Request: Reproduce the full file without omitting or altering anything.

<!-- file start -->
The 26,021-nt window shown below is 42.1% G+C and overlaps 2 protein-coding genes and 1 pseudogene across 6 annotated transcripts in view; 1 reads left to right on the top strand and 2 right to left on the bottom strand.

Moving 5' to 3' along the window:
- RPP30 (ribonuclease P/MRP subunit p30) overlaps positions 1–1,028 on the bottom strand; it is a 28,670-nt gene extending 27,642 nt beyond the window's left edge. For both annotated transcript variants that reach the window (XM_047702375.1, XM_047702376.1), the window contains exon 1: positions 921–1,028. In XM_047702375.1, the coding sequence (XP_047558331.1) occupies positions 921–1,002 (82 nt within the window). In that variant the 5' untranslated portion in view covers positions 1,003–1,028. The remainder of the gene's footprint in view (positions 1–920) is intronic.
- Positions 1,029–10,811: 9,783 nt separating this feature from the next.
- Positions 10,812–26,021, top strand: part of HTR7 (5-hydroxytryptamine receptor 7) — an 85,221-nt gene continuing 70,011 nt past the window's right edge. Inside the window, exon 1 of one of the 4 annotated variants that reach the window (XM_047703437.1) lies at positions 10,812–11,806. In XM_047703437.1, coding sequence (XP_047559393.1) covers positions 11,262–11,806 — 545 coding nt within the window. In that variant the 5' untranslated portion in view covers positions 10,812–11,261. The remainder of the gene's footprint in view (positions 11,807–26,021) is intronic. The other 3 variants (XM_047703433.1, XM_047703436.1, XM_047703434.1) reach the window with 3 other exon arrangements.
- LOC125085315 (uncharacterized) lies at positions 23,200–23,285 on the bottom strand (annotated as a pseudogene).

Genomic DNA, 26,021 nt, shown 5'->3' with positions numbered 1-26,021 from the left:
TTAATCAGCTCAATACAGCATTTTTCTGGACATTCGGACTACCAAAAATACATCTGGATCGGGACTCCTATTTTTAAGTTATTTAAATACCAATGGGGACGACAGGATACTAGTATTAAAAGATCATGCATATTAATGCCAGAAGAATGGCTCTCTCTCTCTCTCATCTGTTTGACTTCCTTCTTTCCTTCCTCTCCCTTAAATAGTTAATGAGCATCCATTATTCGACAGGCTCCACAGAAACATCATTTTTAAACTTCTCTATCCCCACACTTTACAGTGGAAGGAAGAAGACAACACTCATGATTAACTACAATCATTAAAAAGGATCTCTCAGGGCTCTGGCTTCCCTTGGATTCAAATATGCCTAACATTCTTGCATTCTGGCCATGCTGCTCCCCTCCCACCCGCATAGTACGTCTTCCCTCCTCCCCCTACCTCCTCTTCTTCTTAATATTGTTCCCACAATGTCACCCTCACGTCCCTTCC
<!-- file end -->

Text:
The 26,021-nt window shown below is 42.1% G+C and overlaps 2 protein-coding genes and 1 pseudogene across 6 annotated transcripts in view; 1 reads left to right on the top strand and 2 right to left on the bottom strand.

Moving 5' to 3' along the window:
- RPP30 (ribonuclease P/MRP subunit p30) overlaps positions 1–1,028 on the bottom strand; it is a 28,670-nt gene extending 27,642 nt beyond the window's left edge. For both annotated transcript variants that reach the window (XM_047702375.1, XM_047702376.1), the window contains exon 1: positions 921–1,028. In XM_047702375.1, the coding sequence (XP_047558331.1) occupies positions 921–1,002 (82 nt within the window). In that variant the 5' untranslated portion in view covers positions 1,003–1,028. The remainder of the gene's footprint in view (positions 1–920) is intronic.
- Positions 1,029–10,811: 9,783 nt separating this feature from the next.
- Positions 10,812–26,021, top strand: part of HTR7 (5-hydroxytryptamine receptor 7) — an 85,221-nt gene continuing 70,011 nt past the window's right edge. Inside the window, exon 1 of one of the 4 annotated variants that reach the window (XM_047703437.1) lies at positions 10,812–11,806. In XM_047703437.1, coding sequence (XP_047559393.1) covers positions 11,262–11,806 — 545 coding nt within the window. In that variant the 5' untranslated portion in view covers positions 10,812–11,261. The remainder of the gene's footprint in view (positions 11,807–26,021) is intronic. The other 3 variants (XM_047703433.1, XM_047703436.1, XM_047703434.1) reach the window with 3 other exon arrangements.
- LOC125085315 (uncharacterized) lies at positions 23,200–23,285 on the bottom strand (annotated as a pseudogene).

Genomic DNA, 26,021 nt, shown 5'->3' with positions numbered 1-26,021 from the left:
TTAATCAGCTCAATACAGCATTTTTCTGGACATTCGGACTACCAAAAATACATCTGGATCGGGACTCCTATTTTTAAGTTATTTAAATACCAATGGGGACGACAGGATACTAGTATTAAAAGATCATGCATATTAATGCCAGAAGAATGGCTCTCTCTCTCTCTCATCTGTTTGACTTCCTTCTTTCCTTCCTCTCCCTTAAATAGTTAATGAGCATCCATTATTCGACAGGCTCCACAGAAACATCATTTTTAAACTTCTCTATCCCCACACTTTACAGTGGAAGGAAGAAGACAACACTCATGATTAACTACAATCATTAAAAAGGATCTCTCAGGGCTCTGGCTTCCCTTGGATTCAAATATGCCTAACATTCTTGCATTCTGGCCATGCTGCTCCCCTCCCACCCGCATAGTACGTCTTCCCTCCTCCCCCTACCTCCTCTTCTTCTTAATATTGTTCCCACAATGTCACCCTCACGTCCCTTCC